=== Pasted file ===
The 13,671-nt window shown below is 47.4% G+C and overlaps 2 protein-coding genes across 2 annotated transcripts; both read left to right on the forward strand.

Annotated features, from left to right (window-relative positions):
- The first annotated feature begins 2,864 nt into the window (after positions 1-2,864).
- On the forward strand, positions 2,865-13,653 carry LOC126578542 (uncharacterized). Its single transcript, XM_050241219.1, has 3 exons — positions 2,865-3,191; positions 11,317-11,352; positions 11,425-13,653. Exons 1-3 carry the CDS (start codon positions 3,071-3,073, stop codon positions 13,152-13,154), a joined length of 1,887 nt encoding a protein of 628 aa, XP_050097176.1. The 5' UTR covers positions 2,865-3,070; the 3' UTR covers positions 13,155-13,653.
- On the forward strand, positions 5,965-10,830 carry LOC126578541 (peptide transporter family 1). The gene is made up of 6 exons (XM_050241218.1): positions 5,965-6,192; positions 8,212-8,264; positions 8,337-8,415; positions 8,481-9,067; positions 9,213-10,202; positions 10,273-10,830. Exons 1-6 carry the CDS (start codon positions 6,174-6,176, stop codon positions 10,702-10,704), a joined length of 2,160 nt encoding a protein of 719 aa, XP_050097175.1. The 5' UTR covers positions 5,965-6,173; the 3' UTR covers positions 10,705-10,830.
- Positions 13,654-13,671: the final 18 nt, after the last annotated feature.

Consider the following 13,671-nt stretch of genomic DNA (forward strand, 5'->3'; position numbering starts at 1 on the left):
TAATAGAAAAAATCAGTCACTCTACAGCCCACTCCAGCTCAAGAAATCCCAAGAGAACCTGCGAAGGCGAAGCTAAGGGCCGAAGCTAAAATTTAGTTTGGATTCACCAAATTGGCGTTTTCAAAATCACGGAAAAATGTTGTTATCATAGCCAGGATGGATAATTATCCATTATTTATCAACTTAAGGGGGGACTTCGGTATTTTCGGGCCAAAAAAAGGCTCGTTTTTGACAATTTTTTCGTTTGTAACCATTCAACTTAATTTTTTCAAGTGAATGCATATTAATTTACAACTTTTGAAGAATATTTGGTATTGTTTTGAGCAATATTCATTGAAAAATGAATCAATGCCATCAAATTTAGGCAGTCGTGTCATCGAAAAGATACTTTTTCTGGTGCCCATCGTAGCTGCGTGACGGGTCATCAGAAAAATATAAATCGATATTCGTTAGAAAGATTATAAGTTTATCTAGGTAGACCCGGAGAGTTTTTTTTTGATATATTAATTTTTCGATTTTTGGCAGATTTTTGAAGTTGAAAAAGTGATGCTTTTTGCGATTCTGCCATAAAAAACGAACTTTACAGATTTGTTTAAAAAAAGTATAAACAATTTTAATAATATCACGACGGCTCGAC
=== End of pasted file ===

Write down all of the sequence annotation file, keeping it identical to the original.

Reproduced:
The 13,671-nt window shown below is 47.4% G+C and overlaps 2 protein-coding genes across 2 annotated transcripts; both read left to right on the forward strand.

Annotated features, from left to right (window-relative positions):
- The first annotated feature begins 2,864 nt into the window (after positions 1-2,864).
- On the forward strand, positions 2,865-13,653 carry LOC126578542 (uncharacterized). Its single transcript, XM_050241219.1, has 3 exons — positions 2,865-3,191; positions 11,317-11,352; positions 11,425-13,653. Exons 1-3 carry the CDS (start codon positions 3,071-3,073, stop codon positions 13,152-13,154), a joined length of 1,887 nt encoding a protein of 628 aa, XP_050097176.1. The 5' UTR covers positions 2,865-3,070; the 3' UTR covers positions 13,155-13,653.
- On the forward strand, positions 5,965-10,830 carry LOC126578541 (peptide transporter family 1). The gene is made up of 6 exons (XM_050241218.1): positions 5,965-6,192; positions 8,212-8,264; positions 8,337-8,415; positions 8,481-9,067; positions 9,213-10,202; positions 10,273-10,830. Exons 1-6 carry the CDS (start codon positions 6,174-6,176, stop codon positions 10,702-10,704), a joined length of 2,160 nt encoding a protein of 719 aa, XP_050097175.1. The 5' UTR covers positions 5,965-6,173; the 3' UTR covers positions 10,705-10,830.
- Positions 13,654-13,671: the final 18 nt, after the last annotated feature.

Consider the following 13,671-nt stretch of genomic DNA (forward strand, 5'->3'; position numbering starts at 1 on the left):
TAATAGAAAAAATCAGTCACTCTACAGCCCACTCCAGCTCAAGAAATCCCAAGAGAACCTGCGAAGGCGAAGCTAAGGGCCGAAGCTAAAATTTAGTTTGGATTCACCAAATTGGCGTTTTCAAAATCACGGAAAAATGTTGTTATCATAGCCAGGATGGATAATTATCCATTATTTATCAACTTAAGGGGGGACTTCGGTATTTTCGGGCCAAAAAAAGGCTCGTTTTTGACAATTTTTTCGTTTGTAACCATTCAACTTAATTTTTTCAAGTGAATGCATATTAATTTACAACTTTTGAAGAATATTTGGTATTGTTTTGAGCAATATTCATTGAAAAATGAATCAATGCCATCAAATTTAGGCAGTCGTGTCATCGAAAAGATACTTTTTCTGGTGCCCATCGTAGCTGCGTGACGGGTCATCAGAAAAATATAAATCGATATTCGTTAGAAAGATTATAAGTTTATCTAGGTAGACCCGGAGAGTTTTTTTTTGATATATTAATTTTTCGATTTTTGGCAGATTTTTGAAGTTGAAAAAGTGATGCTTTTTGCGATTCTGCCATAAAAAACGAACTTTACAGATTTGTTTAAAAAAAGTATAAACAATTTTAATAATATCACGACGGCTCGAC